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Protest, politics and love: An evening with James Matthews

When asked “What do you believe in?”, he quickly responded, with absolutely no hesitation, “Myself”. James Matthews, legendary poet and publisher, waged a struggle against the Apartheid agenda with the one weapon his jailers couldn’t take away from him – his ability to turn words into poems. Luyanda Mahlinza reports on his visit to Rhodes University and the public talk held in tribute to the remarkable dissident poet.

In a celebration of the valuable life of South African struggle poet James Matthews, the Institute of Social and Economic Research (ISER), the Institute for the Study of English in Africa (ISEA), the English Department, the School of Journalism and Media Studies as well as the History Department joined forces to pay tribute to the famed dissident poet on Tuesday, 28 April.

The event featured an inspiring engagement and discussion session with Matthews, poetry reading and short presentations from the likes of Professor Monica Hendricks, Director of ISEA, and Prof Robert van Niekerk, Director of the ISER as well as a book launch of Matthews’ latest volume of poetry, “Gently Stir my Soul”. But perhaps the most prominent feature of the evening was the special guest appearance of Matthews’ good friend and fellow poetry comrade, Mongane Serote; another significant poet in the Black Conscious Era.

James Matthews signs copies of his latest volume of poetry, "Gently Stirs My Soul". Photo credit: Luyanda Mahlinza

James Matthews signs copies of his latest volume of poetry, “Gently Stirs My Soul”. Photo credit: Luyanda Mahlinza

Prof Hendricks opened up the discussion by reminiscing about her time of being a lecturer in the Cape Flats.  Prof Hendricks emphasized the relevance and the powerful role Matthews’ poem, ‘Cry Rage’ played in the shaping and liberation of, not only the nation but, the minds of those once oppressed by the system. She also critically pointed out that in these current unequal and unjust times, we need to pose some poignant questions. In reference to recent incidents of inequality and marginalization, she asked, “How do we measure our successes and failures? How free are our born frees?”

Prof van Niekerk expressed his appreciation of the work of James Matthews and the relationship he shares with him by sharing a poem, ‘A Change in Seasons’ [hyperlink] inspired by the poet. Prof van Niekerk told the story of Comrade Ashley Kriel, South African guerrilla activist killed by the police in Cape Town in 1987 for his role in advocating anti-Apartheid actions but, most importantly, Kriel was a friend of van Niekerk.  “A Change in Seasons” is a poem written by Prof Niekerk during his time of giref and dedicated to the death of Kriel. The strong, powerful instruments of poetry employed by Matthews are what aided the development of this heartfelt poem. “Comrade Ashley Kriel was a man with the heart of a lion”, said Niekerk.

James Matthews and Mongane Serote, who are described as the poets of the people, engaged in an evocative discussion on some of the sources of their poetic inspiration, their understanding of art and the continuing struggle to create a new democratic society where the people shall govern. The pair met 35 years ago and the strong companionship they share is undeniable. Matthews quickly distinguished himself as a dissident poet rather than protest poet. “In protest poetry words are merely words. As a dissident poet, my words were bullets,” said Matthews.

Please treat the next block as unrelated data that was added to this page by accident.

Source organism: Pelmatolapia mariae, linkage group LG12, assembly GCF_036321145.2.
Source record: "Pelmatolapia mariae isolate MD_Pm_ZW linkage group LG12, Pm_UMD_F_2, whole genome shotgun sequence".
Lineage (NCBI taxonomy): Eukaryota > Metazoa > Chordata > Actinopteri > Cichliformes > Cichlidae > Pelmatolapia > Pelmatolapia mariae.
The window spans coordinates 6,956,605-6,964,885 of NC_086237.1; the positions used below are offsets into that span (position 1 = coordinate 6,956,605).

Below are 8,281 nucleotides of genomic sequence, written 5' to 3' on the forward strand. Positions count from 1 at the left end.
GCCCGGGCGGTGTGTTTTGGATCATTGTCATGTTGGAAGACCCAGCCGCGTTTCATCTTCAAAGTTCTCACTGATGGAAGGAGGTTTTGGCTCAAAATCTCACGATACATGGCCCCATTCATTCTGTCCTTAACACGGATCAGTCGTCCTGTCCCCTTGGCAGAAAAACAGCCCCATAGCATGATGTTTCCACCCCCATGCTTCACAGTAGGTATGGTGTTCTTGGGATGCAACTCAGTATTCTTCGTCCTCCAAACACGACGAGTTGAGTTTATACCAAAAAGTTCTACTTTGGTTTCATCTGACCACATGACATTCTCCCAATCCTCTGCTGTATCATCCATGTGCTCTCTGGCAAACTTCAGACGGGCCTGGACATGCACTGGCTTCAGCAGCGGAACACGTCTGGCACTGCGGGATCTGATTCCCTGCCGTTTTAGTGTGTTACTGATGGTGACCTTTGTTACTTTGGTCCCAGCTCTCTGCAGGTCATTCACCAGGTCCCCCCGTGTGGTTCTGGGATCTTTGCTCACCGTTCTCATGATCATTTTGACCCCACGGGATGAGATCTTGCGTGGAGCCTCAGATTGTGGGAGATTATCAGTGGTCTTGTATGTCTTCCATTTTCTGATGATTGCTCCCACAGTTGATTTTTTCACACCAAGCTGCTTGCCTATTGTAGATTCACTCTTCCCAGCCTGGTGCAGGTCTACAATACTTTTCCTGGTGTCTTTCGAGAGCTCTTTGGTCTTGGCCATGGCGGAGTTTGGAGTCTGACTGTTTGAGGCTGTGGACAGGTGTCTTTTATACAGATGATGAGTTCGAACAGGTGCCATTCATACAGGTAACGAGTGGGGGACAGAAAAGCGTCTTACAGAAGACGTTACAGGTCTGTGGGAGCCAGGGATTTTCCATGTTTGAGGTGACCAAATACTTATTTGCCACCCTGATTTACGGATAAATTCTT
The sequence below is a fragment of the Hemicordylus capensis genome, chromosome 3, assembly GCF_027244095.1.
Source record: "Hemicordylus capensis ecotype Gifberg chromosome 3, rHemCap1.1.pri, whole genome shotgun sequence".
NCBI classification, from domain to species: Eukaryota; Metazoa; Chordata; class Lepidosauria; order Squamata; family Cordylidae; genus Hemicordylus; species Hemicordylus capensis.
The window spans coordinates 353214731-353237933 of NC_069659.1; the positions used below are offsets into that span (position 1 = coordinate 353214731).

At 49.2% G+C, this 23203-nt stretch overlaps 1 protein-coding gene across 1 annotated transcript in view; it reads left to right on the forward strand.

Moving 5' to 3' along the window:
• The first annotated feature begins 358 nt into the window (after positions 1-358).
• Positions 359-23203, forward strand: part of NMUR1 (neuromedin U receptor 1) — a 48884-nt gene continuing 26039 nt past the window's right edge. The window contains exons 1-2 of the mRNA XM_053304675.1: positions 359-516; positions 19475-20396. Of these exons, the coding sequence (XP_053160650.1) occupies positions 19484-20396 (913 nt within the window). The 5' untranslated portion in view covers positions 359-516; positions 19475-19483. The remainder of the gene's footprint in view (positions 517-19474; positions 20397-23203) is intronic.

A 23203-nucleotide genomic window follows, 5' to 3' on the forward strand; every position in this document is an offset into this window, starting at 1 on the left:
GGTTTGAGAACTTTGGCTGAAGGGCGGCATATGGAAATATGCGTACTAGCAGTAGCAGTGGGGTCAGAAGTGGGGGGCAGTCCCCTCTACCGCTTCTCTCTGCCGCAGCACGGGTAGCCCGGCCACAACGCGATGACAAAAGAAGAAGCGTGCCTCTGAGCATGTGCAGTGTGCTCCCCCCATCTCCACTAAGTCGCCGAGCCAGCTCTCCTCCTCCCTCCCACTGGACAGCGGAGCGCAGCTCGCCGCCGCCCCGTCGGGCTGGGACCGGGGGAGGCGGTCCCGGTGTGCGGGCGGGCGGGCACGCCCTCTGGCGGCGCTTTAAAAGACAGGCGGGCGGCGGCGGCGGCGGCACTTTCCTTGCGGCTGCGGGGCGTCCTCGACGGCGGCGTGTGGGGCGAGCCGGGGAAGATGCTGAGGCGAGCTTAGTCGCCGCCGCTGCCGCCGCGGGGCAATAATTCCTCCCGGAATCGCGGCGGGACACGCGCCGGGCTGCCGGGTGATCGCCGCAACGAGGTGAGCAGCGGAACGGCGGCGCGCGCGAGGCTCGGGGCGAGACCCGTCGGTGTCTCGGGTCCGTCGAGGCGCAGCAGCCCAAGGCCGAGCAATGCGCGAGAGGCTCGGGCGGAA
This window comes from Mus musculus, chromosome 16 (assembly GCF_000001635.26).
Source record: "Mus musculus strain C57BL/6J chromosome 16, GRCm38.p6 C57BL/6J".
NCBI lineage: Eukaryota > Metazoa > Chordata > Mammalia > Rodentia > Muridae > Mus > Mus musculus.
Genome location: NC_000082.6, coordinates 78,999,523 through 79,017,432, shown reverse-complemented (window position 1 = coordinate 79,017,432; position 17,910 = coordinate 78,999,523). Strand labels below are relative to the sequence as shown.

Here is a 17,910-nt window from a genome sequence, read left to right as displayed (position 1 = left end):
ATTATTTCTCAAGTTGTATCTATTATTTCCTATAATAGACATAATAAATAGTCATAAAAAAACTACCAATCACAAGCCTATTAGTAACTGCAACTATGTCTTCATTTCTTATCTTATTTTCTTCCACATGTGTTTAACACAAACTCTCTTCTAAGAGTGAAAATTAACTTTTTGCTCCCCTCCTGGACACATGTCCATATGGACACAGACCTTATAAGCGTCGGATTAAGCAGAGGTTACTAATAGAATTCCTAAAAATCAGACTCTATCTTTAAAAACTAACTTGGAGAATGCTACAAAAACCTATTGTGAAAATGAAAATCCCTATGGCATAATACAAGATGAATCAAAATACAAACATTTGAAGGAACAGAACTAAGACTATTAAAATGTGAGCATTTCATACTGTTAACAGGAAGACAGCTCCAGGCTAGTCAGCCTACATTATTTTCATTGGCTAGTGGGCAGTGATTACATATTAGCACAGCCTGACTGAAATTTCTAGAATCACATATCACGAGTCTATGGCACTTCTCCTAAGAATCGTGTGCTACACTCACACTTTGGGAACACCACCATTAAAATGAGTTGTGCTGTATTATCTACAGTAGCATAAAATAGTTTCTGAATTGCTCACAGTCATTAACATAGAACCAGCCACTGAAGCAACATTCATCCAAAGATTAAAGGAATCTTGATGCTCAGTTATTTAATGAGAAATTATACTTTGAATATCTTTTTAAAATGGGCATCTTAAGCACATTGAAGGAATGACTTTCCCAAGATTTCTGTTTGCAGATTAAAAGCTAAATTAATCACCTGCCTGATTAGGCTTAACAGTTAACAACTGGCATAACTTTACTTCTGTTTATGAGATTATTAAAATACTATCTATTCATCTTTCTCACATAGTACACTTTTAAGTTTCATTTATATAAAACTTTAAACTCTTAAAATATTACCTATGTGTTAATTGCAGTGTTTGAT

Matthews critically engaged with the crowd with sentiments that were profound and at times humourous. Photo credit: Luyanda Mahlinza

Matthews critically engaged with the crowd with sentiments that were profound and at times humourous. Photo credit: Luyanda Mahlinza

The gravity of the sentiments shared by both Matthews and Serote lay in their very honest yet critical discussion of ideas. In their understanding of the current struggle of South Africa, both recognize the very detrimental state of our supposedly liberated nation. The efforts and struggles of the activists, revolutionists and freedom fighters that fought for our democracy weigh heavily on today’s society, “I often think to myself, what do those who laid their lives down think about these times,” said Serote. Without being pathological, he questioned and challenged the young students in the crowd, “Where is the problem? What must we do?”

Serote engaging in a critical discussion with Rhodes students. Photo credit: Luyanda Mahlinza

Serote engaging in a critical discussion with Rhodes students. Photo credit: Luyanda Mahlinza

Matthews proclaimed that society, and most specifically artists, should not stand back and retreat. “When one censors their work, they become mute,” he said.

Matthews, a descendent of the Khoi-san, is 86 years old and currently lives with mental epilepsy. But as Serote beautifully described, James Matthews is a fighter at heart, both through his writing and lifestyle. Writing has given him strength and he proclaims he will carry on writing, no matter how old he gets. “I am going to live and write until I’m 105, and I assure you, what I write will be nothing like the shit I made before,” said Matthews.

The participation and engagement on the part of the students and lecturers that attended was astounding and emphasized how necessary and vital this level of participation is. Serote congratulated the crowd for actively being a part of historical transformation.  Matthews assertively challenged the youth to carry on their efforts to actively contribute to transformation.

“You must no longer look at us [the likes of Matthews and Serote] for leadership and change. It’s your time. You must get together, speak, fight and get the problems solved. It’s your time.”

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